Arts & Humanities Campus News Society & Culture

Georgia Writers Hall of Fame Class of 2016 announced

Athens, Ga. – Five new members, including the first African-American to win a Pulitzer Prize, have been elected to the Georgia Writers Hall of Fame at the University of Georgia Libraries.

For the second year, the UGA Libraries are encouraging Georgians to read at least one book by each inductee before the Nov. 7 ceremony.

“Book clubs and individuals responded so favorably to last year’s suggested reading initiative that we are again making recommendations to introduce this year’s inductees to a wider audience,” said P. Toby Graham, university librarian and associate provost.

The Class of 2016 and their book selections are:
Bill Shipp, “Murder at Broad River Bridge.”
James Alan McPherson, “Elbow Room.”
Roy Blount Jr., “Now, Where Were We?”
Brainard Cheney, “Lightwood.”
Katharine Du Pre Lumpkin, “The Making of a Southerner.”

Roy Blount Jr. is a humorist, journalist, sportswriter, poet, novelist, performer, editor, lyricist, lecturer, screenwriter, dramatist and philologist.

In his second book, “Crackers,” published by the UGA Press, Blount delves into the presidency of fellow Georgian Jimmy Carter and offers political commentary. The book was a critical success, garnering praise from Northern and Southern critics alike. In the past 25 years he has also written poetry and screenplays; published 13 books; contributed to some 100 periodicals; performed on television, stage and radio; and played with an authors’ rock band, the Rock Bottom Remainders, along with Dave Barry and Stephen King.

Brainard Cheney was a 20th-century novelist, political speechwriter and essayist from the wiregrass region of South Georgia. During a writing career that spanned four decades (1939-69), Cheney published four novels that depict the social transformation of South Georgia between 1870 and 1960. Cheney attended Vanderbilt University in Nashville, Tennessee, sporadically between 1920 and 1925, becoming friends with many of the Fugitive and Agrarian writers associated with the Vanderbilt English department in the 1920s and 1930s.

Cheney’s published novels reveal his sympathy with the Agrarian themes of individualism, tradition, anti-industrialism and harmony with nature. Yet as a political pragmatist, Cheney supported New Deal programs like the Tennessee Valley Authority. His novels reflect a more forward-looking attitude toward racial integration and social change.

Katharine Du Pre Lumpkin was a sociologist, activist, teacher and writer who spent a lifetime studying and combating economic and racial oppression. As a member of a prominent Georgia family and the daughter of a veteran, the Macon native was inculcated in the cultural mythologies of the Lost Cause and white supremacy. She is best known for her autobiographical novel, “The Making of a Southerner” (1947), published by the UGA Press, which describes her transition from passive inheritance of white supremacy to conscious rejection of the racial values of a segregated South.

Lumpkin also published “The Family: A Study of Member Roles” (1933), “Shutdowns in the Connecticut Valley: A Study of Worker Displacement in the Small Industrial Community” (1934), “Child Workers in America” (with Dorothy W. Douglas, 1937) and “The South in Progress” (1940).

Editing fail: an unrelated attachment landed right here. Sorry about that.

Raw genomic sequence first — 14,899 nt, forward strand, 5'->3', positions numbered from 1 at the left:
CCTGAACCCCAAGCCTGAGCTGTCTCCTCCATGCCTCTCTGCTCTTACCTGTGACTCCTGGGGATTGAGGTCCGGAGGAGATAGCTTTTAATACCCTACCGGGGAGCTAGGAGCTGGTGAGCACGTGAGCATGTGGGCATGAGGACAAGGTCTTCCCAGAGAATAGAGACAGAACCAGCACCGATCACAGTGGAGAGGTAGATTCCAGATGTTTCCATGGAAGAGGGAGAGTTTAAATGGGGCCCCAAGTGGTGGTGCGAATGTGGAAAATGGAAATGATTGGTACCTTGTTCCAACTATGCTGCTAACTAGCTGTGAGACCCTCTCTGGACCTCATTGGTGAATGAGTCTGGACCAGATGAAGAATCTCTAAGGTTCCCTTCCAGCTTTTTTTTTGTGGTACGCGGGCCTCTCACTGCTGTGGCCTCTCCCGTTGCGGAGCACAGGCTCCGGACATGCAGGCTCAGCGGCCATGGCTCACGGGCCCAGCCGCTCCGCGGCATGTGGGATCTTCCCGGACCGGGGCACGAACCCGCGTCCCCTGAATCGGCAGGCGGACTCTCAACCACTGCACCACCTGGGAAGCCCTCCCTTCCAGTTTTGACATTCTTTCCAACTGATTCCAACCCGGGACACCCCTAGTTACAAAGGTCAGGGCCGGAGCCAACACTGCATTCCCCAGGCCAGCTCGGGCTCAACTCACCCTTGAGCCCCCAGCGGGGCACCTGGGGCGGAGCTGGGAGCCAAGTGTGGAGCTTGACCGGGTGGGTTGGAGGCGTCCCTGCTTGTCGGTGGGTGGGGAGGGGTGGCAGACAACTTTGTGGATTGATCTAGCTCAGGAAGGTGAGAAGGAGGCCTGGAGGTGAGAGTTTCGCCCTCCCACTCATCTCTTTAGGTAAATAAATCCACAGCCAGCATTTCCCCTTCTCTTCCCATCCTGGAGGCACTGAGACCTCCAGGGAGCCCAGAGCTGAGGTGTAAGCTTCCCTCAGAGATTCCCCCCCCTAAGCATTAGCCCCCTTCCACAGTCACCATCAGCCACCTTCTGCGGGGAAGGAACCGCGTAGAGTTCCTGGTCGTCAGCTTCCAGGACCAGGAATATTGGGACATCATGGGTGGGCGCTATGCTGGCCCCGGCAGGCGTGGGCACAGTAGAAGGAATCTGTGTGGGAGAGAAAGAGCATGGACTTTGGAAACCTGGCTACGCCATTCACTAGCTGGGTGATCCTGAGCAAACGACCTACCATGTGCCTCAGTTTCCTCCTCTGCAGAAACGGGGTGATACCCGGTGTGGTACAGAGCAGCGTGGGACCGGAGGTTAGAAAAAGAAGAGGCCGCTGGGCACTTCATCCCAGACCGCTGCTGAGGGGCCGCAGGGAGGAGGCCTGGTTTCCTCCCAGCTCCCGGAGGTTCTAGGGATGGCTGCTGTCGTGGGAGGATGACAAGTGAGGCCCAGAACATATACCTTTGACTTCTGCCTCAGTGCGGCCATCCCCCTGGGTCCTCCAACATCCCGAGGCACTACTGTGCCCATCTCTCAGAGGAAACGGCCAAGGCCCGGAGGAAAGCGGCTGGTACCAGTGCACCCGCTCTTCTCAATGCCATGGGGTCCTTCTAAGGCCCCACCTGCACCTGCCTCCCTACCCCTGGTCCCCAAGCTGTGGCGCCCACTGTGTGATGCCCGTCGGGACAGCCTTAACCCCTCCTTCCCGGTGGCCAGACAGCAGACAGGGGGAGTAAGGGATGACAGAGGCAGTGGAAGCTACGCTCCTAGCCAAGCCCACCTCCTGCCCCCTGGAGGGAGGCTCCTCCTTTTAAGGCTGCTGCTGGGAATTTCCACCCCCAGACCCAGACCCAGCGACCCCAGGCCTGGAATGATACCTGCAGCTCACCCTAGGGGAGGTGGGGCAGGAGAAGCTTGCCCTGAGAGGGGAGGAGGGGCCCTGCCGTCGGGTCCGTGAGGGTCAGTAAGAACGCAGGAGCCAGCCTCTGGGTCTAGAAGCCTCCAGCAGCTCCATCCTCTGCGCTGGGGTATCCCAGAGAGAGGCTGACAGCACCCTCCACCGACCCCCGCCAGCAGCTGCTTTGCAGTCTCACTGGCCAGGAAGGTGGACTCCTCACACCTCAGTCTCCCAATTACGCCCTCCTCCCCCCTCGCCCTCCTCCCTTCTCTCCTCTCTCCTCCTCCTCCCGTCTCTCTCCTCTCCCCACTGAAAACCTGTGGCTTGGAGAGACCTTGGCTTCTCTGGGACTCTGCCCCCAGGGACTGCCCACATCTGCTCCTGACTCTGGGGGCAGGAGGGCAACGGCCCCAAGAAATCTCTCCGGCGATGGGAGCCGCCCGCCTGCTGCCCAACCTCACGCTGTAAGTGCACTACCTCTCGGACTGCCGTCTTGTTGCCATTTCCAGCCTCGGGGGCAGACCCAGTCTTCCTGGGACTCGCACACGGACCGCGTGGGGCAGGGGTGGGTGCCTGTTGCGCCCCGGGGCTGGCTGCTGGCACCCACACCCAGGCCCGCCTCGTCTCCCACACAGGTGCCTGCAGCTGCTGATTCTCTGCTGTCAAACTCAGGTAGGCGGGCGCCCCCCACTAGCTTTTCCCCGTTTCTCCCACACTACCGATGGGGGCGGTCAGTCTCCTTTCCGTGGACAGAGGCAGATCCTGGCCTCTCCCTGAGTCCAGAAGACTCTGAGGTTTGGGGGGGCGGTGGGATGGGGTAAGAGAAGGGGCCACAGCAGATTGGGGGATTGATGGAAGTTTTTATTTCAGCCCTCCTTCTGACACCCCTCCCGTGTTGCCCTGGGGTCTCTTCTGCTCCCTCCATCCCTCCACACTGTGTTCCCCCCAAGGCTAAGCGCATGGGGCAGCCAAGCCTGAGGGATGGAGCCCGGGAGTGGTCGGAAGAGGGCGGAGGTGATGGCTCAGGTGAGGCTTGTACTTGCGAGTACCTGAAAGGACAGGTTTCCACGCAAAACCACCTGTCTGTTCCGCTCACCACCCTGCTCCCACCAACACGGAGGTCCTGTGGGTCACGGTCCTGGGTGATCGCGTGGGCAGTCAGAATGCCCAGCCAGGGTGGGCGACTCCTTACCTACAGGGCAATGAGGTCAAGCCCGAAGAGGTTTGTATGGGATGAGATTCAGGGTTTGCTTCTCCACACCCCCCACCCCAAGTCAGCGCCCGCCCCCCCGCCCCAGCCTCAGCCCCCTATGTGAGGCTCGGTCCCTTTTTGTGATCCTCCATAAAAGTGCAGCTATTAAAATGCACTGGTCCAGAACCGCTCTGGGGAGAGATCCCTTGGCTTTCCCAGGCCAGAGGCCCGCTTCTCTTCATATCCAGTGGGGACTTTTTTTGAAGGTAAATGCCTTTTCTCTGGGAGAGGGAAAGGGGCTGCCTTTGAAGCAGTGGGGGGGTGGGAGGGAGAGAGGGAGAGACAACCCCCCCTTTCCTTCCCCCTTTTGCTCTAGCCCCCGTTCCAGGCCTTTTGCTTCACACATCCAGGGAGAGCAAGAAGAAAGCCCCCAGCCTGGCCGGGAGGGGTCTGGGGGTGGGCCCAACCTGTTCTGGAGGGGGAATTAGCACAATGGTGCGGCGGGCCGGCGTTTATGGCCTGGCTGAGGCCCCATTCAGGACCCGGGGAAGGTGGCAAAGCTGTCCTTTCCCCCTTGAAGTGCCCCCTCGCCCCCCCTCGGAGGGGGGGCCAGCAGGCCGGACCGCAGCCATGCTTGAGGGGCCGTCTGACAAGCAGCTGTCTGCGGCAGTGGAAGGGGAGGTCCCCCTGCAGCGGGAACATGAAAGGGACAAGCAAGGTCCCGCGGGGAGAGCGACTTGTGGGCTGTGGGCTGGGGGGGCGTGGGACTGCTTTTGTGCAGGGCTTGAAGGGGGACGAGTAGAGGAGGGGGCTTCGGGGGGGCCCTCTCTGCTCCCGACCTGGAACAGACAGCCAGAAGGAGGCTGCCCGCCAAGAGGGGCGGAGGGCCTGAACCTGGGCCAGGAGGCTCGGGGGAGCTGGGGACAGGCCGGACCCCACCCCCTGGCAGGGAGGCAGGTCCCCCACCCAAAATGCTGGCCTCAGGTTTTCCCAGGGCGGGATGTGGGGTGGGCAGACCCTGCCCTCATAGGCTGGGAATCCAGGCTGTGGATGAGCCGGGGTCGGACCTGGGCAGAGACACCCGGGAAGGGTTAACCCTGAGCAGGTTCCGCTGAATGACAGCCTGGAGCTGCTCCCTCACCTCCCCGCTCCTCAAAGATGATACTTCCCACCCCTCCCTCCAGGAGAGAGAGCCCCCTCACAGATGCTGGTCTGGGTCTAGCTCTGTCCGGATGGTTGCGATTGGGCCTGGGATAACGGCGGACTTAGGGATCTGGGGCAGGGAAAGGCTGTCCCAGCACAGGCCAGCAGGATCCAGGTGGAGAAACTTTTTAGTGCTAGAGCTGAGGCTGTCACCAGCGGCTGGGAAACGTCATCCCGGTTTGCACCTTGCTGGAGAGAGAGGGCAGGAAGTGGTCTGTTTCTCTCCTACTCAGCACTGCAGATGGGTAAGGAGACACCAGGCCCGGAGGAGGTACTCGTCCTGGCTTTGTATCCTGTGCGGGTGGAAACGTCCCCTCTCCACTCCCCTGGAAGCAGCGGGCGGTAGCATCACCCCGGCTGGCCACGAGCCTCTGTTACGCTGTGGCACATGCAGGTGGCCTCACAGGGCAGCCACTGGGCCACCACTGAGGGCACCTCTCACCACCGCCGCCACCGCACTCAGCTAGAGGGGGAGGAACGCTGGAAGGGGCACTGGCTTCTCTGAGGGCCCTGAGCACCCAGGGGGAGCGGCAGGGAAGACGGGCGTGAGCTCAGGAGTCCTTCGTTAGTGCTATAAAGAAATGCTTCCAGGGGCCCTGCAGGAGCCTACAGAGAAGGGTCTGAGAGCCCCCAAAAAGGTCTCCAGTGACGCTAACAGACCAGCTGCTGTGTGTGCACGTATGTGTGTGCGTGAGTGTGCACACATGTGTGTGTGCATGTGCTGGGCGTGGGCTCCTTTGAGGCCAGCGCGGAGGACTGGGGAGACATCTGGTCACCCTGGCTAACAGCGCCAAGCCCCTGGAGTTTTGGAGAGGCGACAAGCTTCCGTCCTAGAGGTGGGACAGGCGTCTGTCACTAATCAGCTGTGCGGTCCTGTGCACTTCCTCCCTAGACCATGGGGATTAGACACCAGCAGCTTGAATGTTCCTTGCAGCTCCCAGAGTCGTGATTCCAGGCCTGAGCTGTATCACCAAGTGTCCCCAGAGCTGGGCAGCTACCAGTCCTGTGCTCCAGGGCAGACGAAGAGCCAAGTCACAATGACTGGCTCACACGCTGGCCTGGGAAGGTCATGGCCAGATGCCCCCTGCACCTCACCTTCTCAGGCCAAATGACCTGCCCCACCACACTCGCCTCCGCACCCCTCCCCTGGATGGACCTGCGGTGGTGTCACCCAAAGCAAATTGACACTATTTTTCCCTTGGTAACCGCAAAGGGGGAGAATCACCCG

Short-story writer and critic James Alan McPherson won the 1965 Atlantic Monthly Firsts award for his early short story “Gold Coast.” In 1978 he was the first African-American recipient of the Pulitzer Prize in fiction for his 1977 story collection, “Elbow Room.” Frequently anthologized, the Savannah native has received a Guggenheim Fellowship (1972-73), the MacArthur Fellowship (1981), several Pushcart Prizes and induction into the American Academy of Arts and Sciences (1995).

McPherson sees African-American culture as integrally connected with the “white” culture. He doesn’t consider himself a “black writer” but rather thinks of himself in relation to other practitioners of the American tradition of short fiction. He rejects the notion that black or white fiction must necessarily concern certain black or white topics. Indeed, his concern is to record stories that might be lost because of such conformity.

In his 50-plus years in journalism, Bill Shipp has become one of the country’s premier political commentators, whose pronouncements and predictions are heeded by policymakers and activists at all levels of government.

In 1953, he wrote sharply critical editorials and columns in The Red and Black protesting the decision by Georgia Gov. Herman Talmadge and the board of regents to bar Horace T. Ward’s enrollment at UGA.

Shipp spent three decades writing and editing at the Atlanta Journal-Constitution. He covered political campaigns, the civil rights movement and the early days of the space program. He broke the story that Jimmy Carter planned to run for president.

Shipp has two books to his credit, including “Murder at Broad River Bridge: The Slaying of Lemuel Penn by Members of the Ku Klux Klan” (1981), a nonfiction account of the 1964 murder of Lemuel Penn, a black lieutenant colonel in the army reserves who, on his way home to Washington, D.C., was shot to death near the Oglethorpe-Madison county line by Athens members of the Ku Klux Klan.

Shipp’s papers are held at the Richard B. Russell Library for Political Research and Studies at UGA.

The Georgia Writers Hall of Fame induction ceremony is a part of the UGA Spotlight on the Arts, which fosters awareness and appreciation of the arts and an environment conducive to artistic innovation.